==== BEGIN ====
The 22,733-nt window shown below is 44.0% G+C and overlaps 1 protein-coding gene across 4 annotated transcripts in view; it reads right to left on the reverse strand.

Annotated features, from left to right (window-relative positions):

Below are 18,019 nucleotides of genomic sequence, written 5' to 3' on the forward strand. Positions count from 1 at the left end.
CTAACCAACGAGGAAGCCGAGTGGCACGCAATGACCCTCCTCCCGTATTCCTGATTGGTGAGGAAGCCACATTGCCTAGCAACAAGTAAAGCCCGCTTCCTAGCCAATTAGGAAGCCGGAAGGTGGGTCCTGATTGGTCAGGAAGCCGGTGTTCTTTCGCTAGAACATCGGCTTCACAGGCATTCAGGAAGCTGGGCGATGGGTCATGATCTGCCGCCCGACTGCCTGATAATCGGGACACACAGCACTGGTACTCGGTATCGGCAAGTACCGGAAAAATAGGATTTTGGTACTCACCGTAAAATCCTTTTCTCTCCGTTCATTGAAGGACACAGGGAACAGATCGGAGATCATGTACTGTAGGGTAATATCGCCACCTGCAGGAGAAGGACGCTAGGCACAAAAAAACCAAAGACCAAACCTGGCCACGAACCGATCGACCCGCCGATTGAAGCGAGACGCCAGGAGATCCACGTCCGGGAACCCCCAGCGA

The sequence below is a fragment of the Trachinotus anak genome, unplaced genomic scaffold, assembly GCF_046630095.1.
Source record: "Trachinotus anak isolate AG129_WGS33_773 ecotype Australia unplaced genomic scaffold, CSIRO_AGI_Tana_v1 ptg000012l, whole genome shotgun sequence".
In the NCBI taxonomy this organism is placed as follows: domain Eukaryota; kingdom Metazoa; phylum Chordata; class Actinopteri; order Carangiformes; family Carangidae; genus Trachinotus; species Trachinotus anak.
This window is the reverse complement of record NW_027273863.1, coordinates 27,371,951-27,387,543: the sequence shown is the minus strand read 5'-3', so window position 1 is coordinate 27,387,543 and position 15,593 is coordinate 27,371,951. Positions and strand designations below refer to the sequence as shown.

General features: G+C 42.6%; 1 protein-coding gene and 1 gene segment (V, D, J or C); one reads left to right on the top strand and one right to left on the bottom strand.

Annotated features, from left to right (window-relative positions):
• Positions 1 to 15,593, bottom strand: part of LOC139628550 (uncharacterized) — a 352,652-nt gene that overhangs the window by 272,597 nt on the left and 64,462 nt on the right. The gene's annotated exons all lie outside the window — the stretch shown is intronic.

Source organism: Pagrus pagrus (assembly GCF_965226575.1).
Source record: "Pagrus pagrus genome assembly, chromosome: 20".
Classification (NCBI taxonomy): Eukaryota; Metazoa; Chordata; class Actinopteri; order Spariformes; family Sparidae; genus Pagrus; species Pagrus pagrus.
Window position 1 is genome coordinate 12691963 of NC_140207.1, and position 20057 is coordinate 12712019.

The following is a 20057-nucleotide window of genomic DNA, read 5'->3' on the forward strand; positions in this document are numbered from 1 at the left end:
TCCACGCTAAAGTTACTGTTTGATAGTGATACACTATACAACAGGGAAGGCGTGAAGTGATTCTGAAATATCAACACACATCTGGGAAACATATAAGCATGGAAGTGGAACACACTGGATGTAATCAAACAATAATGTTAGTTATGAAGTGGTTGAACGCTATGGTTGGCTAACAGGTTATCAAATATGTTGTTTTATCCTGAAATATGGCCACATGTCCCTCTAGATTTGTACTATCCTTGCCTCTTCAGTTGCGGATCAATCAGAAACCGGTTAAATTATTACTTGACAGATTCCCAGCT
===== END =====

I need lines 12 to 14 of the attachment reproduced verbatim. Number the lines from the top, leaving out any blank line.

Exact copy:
Source organism: Pagrus pagrus (assembly GCF_965226575.1).
Source record: "Pagrus pagrus genome assembly, chromosome: 20".
Classification (NCBI taxonomy): Eukaryota; Metazoa; Chordata; class Actinopteri; order Spariformes; family Sparidae; genus Pagrus; species Pagrus pagrus.